Reflexivity, Austerity, and the Value of the Useless
Voela, A. 2016. Reflexivity, Austerity, and the Value of the Useless. Psychotherapy and Politics International. 14 (1), pp. 25-37.
In this article reflexivity is defined as a neoliberal mode of thought, often evident in our research data as a circular pattern which fails to comprehend contemporary modernity. This type of reflexivity is illustrated with reference to austerity and food poverty. The article argues that while it might be relatively easy to observe this kind of reflexivity in others, it is much more difficult to gauge its effects on the researcher's own epistemological perspective. When attempting to do so, the premises upon which we construct academic knowledge and the importance of certain data that might, at first sight, appear to be “useless” come under scrutiny. Lacanian psychoanalysis and the works of Jean Baudrillard are used in order to explore alternatives.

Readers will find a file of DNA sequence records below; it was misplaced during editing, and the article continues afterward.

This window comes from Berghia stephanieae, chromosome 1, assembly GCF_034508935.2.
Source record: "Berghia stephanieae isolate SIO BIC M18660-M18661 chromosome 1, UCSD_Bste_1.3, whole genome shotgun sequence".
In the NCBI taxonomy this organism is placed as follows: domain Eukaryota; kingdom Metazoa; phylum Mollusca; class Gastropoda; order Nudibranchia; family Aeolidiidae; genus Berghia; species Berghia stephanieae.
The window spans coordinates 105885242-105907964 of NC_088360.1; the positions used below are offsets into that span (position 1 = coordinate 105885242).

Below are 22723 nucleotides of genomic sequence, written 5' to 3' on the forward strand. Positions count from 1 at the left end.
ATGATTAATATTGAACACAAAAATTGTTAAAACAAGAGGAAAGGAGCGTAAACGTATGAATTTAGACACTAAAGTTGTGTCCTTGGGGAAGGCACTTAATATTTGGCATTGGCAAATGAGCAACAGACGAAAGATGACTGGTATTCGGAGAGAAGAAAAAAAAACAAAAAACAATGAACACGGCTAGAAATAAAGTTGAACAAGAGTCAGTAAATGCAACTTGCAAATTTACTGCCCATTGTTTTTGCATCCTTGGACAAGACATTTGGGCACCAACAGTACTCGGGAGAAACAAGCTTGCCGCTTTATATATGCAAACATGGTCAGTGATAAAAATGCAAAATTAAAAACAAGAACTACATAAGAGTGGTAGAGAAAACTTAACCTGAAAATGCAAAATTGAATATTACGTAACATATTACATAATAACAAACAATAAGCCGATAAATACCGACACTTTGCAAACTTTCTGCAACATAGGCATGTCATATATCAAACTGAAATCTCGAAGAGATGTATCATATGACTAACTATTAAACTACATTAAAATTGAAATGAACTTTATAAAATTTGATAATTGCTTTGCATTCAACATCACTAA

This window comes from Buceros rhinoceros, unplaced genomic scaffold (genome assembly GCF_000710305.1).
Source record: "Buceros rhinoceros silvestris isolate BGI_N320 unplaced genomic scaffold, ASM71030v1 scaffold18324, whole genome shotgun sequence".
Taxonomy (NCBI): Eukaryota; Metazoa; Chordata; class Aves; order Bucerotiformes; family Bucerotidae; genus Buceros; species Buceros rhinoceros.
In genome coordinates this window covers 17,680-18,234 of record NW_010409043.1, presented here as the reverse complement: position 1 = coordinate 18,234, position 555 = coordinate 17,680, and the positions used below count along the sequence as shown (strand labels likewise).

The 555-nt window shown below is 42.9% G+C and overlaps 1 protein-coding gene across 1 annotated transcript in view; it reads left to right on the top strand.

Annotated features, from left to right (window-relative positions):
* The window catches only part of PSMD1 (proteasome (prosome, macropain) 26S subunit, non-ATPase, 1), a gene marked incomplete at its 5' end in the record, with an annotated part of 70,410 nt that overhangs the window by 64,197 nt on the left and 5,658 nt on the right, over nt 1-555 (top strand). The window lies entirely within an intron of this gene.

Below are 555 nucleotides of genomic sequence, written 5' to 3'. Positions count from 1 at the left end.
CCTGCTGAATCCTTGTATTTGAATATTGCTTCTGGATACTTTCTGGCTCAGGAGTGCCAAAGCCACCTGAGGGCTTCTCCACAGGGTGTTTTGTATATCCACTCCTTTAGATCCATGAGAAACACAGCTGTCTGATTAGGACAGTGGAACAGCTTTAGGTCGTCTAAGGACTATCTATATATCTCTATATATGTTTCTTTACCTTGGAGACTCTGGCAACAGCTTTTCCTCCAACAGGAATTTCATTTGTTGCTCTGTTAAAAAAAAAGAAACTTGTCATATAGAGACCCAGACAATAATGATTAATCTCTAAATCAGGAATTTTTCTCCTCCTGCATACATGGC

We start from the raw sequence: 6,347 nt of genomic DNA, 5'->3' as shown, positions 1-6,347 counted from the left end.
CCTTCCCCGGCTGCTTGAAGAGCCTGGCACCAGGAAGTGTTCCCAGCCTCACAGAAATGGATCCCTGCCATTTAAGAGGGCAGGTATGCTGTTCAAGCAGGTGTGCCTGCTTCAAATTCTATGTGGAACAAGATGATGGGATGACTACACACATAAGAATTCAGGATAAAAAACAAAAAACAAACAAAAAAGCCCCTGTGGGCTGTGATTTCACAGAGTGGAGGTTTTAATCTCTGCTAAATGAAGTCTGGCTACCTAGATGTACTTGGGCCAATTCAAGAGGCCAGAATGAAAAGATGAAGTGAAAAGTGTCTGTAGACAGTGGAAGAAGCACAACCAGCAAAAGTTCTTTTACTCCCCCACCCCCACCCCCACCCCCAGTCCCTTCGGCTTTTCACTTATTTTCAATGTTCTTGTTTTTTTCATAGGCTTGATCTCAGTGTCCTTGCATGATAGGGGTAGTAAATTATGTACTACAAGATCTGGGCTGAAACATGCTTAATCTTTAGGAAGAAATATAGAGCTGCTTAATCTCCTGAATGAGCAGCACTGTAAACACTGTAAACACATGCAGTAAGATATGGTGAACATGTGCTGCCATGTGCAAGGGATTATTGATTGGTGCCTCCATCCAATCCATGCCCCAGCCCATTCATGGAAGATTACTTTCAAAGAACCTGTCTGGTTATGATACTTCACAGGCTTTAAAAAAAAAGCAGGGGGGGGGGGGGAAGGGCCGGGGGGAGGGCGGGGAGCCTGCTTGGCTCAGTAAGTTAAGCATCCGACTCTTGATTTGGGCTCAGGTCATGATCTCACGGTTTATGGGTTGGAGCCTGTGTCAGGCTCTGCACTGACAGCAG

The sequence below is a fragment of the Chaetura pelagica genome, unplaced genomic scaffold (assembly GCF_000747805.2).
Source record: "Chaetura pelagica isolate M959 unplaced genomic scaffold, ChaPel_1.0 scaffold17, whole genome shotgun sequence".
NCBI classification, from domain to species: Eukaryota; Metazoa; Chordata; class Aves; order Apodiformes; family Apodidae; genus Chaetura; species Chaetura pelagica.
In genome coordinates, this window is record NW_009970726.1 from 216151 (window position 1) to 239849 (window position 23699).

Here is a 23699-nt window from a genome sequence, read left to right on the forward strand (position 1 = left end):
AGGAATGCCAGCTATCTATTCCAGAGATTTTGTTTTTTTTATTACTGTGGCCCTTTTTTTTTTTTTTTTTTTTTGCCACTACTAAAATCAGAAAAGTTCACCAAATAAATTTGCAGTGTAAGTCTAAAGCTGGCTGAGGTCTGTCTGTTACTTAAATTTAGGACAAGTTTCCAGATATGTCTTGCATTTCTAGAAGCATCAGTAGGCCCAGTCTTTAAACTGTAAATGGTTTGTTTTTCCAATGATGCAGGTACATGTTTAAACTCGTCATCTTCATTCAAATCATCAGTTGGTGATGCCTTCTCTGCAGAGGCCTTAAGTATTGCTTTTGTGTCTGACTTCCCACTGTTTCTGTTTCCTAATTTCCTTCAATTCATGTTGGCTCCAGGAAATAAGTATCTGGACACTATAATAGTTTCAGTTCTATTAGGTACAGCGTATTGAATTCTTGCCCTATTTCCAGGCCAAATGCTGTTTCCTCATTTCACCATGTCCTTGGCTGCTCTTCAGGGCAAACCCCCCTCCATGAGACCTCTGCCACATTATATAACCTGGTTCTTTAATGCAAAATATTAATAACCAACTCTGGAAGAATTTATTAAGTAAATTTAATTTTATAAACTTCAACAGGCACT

|Psychotherapy and Politics International
|14 (1), pp. 25-37
|Accepted author manuscript
|Web address (URL)
|07 Feb 2016
|Publication process dates
|02 Mar 2016
|This is the peer reviewed version of the following article: Reflexivity, Austerity, and the Value of the Useless, which has been published in final form at http://dx.doi.org/10.1002/ppi.1370. This article may be used for non-commercial purposes in accordance with Wiley Terms and Conditions for Self-Archiving.
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